The great divide

Character is valued, but policy Is now priority

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People say they value integrity in their elected officials. Voting trends, however, indicate increasing interest in effectiveness.

That’s probably why “values voters” like Family Research Council President Tony Perkins are willing to give President Donald Trump a “mulligan” on his personal foibles.

Consider how Alabama voters chose Doug Jones over the very flawed and scandal-plagued Roy Moore in last year’s special Senate election by less than 2 percent. Despite allegations of sexual misconduct involving teenage girls during the height of the #metoo movement, Moore almost won because he was the conservative candidate in a traditionally conservative and religious state.

A poll by JMC Analytics, conducted just after the first allegations against Moore came out, gave him 71 percent support among Alabama’s evangelical voters. After more allegations surfaced, his support dropped only by 6 percentage points.

Alabama is full of Southern Baptists, whose leadership declared in 1998: “We urge all Americans to embrace and act on the conviction that character does count in public office, and to elect those officials and candidates who, although imperfect, demonstrate consistent honesty, moral purity and the highest character.”

So what happened?

They considered the alternative. Within four months, the newly elected Jones has already been denounced by the Alabama state Senate for voting against a proposed ban on abortions after five months of pregnancy. His first Senate speech called for greater restrictions on guns. Values voters undoubtedly held their noses as they voted for Moore over Jones.

Evangelical Christians may desire candidates with moral character, but they ultimately want someone who will fight for them. A 2015 poll by the Barna Group, a Christian-oriented research organization, found evangelicals placed policy positions over character by a margin of 58 percent to 46 percent. The economy was as important to them as abortion.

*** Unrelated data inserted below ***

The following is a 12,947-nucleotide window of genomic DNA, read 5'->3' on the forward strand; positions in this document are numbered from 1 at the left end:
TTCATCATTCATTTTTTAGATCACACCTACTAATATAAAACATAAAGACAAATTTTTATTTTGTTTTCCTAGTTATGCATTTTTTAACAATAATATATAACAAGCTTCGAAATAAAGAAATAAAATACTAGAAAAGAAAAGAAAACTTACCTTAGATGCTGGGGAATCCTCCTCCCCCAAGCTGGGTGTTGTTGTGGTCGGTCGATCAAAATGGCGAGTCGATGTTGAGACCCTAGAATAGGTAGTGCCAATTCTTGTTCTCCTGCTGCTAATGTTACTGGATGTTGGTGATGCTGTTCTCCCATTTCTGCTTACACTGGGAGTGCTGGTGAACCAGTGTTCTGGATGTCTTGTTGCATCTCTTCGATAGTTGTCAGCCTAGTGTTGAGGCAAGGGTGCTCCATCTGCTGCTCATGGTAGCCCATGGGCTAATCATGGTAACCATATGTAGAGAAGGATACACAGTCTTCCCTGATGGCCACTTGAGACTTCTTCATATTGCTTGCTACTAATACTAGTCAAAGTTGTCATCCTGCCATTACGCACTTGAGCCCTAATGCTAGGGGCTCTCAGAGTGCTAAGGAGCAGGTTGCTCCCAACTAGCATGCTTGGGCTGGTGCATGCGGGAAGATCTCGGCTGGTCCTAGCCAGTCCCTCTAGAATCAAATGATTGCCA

More important, values voters want someone fighting for them. A 2016 Barna poll found 87 percent of evangelicals “frustrated” with the government. A 2015 poll by LifeWay Research found 82 percent of evangelicals feared increasing anti-Christian intolerance.

President Trump may not embody values they cherish in themselves, but he has repeatedly vowed to protect their religious liberty and proclaimed his administration “will always stand up for the right of all Americans to pray to God and to follow his teachings.”

It’s a far cry from his predecessor, who complained about “bitter” people “cling(ing] to guns or religion.” Or being lumped into Hillary Clinton’s “basket of deplorables” for their moral beliefs.

In our increasingly polarized political environment, character is becoming a want instead of a need.

My wife and I differ on fundamental criteria for selecting a presidential candidate. It personifies the divide between personality and process. She wants someone better than she sees herself. Her support for Mitt Romney skyrocketed in 2012 after hearing testimonials about him rolling up his sleeves to work the floor at companies Bain Capital invested in and helping a dying child compose a will. Alternatively, I’ve always wanted a president to hire people I’ve worked with during my Washington tenure. It’s not my scheme to get on the White House Christmas card list, but an assurance that people I trust are setting policy.

Neither of us supported Trump in the primaries, but we did in the general election. We’ve been happy with his administration. President Trump met my standard, with many of my colleagues becoming high-ranking members of his team (while remaining absent from the Christmas card list). My wife is happy with her raise and bonus at work, among other things.

It’s not just me. The Heritage Foundation is happy the president embraced 64 percent of its policy priorities during his first year in office — a feat outpacing the Reagan administration.

Heritage, my wife and I, and evangelical voters will weather Stormy Daniels to benefit from tax reform, deregulation and more effective immigration policy.

After lackluster governance and stagnation by likable leaders, Americans are trying out a dynamic new one. President Harry S. Truman said: “Men make history and not the other way around. In periods where there is no leadership, society stands still. Progress occurs when courageous, skillful leaders seize the opportunity to change things for the better.”

Character is nice, but getting things done — now, more than ever — is key.

David W. Almasi is the vice president of the National Center for Public Policy Research, a free-market think tank in Washington. He wrote this for

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